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Lincoln's Attitude Towards Slavery and Emancipation

In: Historical Events

Submitted By inamadalina92
Words 3275
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1. INTRODUCTION………………………………………………………………… p.3



"From a genuine abolition point of view, Mr. Lincoln seemed tardy, cold, dull and indifferent, but measuring him by the sentiment of his country - a sentiment he was bound as a statesman to discuss - he was swift, zealous, radical, and determined." Frederick Douglass, 1876 source?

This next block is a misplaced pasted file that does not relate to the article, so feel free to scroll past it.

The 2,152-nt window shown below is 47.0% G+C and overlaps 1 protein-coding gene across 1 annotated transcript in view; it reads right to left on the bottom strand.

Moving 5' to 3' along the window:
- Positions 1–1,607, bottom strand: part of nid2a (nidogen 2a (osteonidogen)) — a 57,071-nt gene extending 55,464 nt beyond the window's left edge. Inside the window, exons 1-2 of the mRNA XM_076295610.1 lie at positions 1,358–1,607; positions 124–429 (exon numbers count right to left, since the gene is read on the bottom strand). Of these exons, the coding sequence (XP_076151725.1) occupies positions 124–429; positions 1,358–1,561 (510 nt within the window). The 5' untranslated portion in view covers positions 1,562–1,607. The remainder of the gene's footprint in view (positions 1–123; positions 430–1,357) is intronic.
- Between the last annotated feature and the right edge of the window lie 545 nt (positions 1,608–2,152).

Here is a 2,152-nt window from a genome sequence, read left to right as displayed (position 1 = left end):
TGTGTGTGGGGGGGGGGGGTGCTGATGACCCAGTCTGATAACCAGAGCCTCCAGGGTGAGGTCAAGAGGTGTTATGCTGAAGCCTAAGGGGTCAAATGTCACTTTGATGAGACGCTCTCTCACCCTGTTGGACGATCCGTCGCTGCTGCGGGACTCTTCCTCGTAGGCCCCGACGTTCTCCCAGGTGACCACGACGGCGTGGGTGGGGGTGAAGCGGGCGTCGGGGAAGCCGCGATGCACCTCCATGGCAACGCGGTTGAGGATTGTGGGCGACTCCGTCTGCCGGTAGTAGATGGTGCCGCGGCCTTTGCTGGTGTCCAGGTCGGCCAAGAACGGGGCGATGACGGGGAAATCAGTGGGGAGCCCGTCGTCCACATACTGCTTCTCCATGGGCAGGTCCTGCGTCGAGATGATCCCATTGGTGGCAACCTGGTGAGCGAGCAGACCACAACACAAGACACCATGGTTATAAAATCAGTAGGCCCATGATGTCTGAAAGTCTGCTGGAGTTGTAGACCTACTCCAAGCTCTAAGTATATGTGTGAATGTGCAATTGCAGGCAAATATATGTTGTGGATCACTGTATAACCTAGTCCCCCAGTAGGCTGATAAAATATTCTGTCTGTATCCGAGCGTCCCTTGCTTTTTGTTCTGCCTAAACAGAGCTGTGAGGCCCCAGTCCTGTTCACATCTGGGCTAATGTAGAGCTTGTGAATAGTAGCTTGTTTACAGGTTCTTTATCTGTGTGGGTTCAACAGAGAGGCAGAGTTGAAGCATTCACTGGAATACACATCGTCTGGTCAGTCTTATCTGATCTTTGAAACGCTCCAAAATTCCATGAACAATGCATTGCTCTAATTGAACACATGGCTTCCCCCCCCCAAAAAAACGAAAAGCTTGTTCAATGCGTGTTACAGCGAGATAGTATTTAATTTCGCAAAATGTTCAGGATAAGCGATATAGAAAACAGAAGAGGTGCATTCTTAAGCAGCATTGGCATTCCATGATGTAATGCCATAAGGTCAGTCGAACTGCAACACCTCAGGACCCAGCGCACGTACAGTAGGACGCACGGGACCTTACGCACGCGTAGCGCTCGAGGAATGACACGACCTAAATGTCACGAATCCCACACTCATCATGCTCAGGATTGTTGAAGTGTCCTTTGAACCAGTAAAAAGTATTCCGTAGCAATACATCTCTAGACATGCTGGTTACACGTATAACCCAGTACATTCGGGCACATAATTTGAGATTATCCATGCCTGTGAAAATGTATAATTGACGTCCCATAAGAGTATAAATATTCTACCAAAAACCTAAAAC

He survived the tragedy and depression to become America's Greatest President. He had the courage to destroy slavery, but he took a Civil War and the loss of 600,000 lives; his beliefs cost him his life, but without him the United States of America would not exist today. Abraham Lincoln, America's model hero, was a man whose courage saved the nation from destruction. His early life was poor and brutal; he was born on the 12th of February 1809 in a one room cabin in rural Kentucky, a frontier state of America. His family were farmers, he was the first of his family to read; Abraham Lincoln was different to from his friends. The young Lincoln was a child of induce curiosity, he loved to hear people, gave well crafted, well delivered speeches. He would often go to places where such speeches were being made; he memorized parts of them and he would come back and give those speeches to his playmates. It was in Lincoln's nature to embrace new experiences and when he was nineteen he had the opportunity to travel 1200 miles down the Mississippi river. It was a journey that will change his outlook of life forever. He was confronted with the realities of slavery; what he did see was probably the most horrific aspect of slavery and that was...

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